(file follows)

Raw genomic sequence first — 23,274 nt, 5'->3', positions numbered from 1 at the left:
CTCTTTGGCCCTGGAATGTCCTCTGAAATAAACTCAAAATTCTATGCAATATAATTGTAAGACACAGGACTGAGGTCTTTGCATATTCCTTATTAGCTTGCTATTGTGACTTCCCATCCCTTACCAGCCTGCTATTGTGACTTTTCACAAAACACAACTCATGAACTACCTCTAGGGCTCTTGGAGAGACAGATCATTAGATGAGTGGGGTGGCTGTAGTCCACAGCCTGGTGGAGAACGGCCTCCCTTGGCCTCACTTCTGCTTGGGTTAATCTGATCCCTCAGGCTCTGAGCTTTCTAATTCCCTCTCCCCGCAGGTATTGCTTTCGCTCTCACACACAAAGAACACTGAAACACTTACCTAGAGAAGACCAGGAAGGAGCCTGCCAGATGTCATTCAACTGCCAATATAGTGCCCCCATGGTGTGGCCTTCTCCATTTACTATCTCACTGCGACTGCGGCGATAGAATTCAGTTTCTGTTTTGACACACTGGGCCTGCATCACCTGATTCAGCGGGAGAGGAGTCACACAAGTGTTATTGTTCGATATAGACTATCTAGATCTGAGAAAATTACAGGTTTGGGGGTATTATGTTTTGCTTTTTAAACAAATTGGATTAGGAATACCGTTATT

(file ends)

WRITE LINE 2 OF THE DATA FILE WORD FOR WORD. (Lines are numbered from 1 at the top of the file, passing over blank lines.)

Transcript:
CTCTTTGGCCCTGGAATGTCCTCTGAAATAAACTCAAAATTCTATGCAATATAATTGTAAGACACAGGACTGAGGTCTTTGCATATTCCTTATTAGCTTGCTATTGTGACTTCCCATCCCTTACCAGCCTGCTATTGTGACTTTTCACAAAACACAACTCATGAACTACCTCTAGGGCTCTTGGAGAGACAGATCATTAGATGAGTGGGGTGGCTGTAGTCCACAGCCTGGTGGAGAACGGCCTCCCTTGGCCTCACTTCTGCTTGGGTTAATCTGATCCCTCAGGCTCTGAGCTTTCTAATTCCCTCTCCCCGCAGGTATTGCTTTCGCTCTCACACACAAAGAACACTGAAACACTTACCTAGAGAAGACCAGGAAGGAGCCTGCCAGATGTCATTCAACTGCCAATATAGTGCCCCCATGGTGTGGCCTTCTCCATTTACTATCTCACTGCGACTGCGGCGATAGAATTCAGTTTCTGTTTTGACACACTGGGCCTGCATCACCTGATTCAGCGGGAGAGGAGTCACACAAGTGTTATTGTTCGATATAGACTATCTAGATCTGAGAAAATTACAGGTTTGGGGGTATTATGTTTTGCTTTTTAAACAAATTGGATTAGGAATACCGTTATT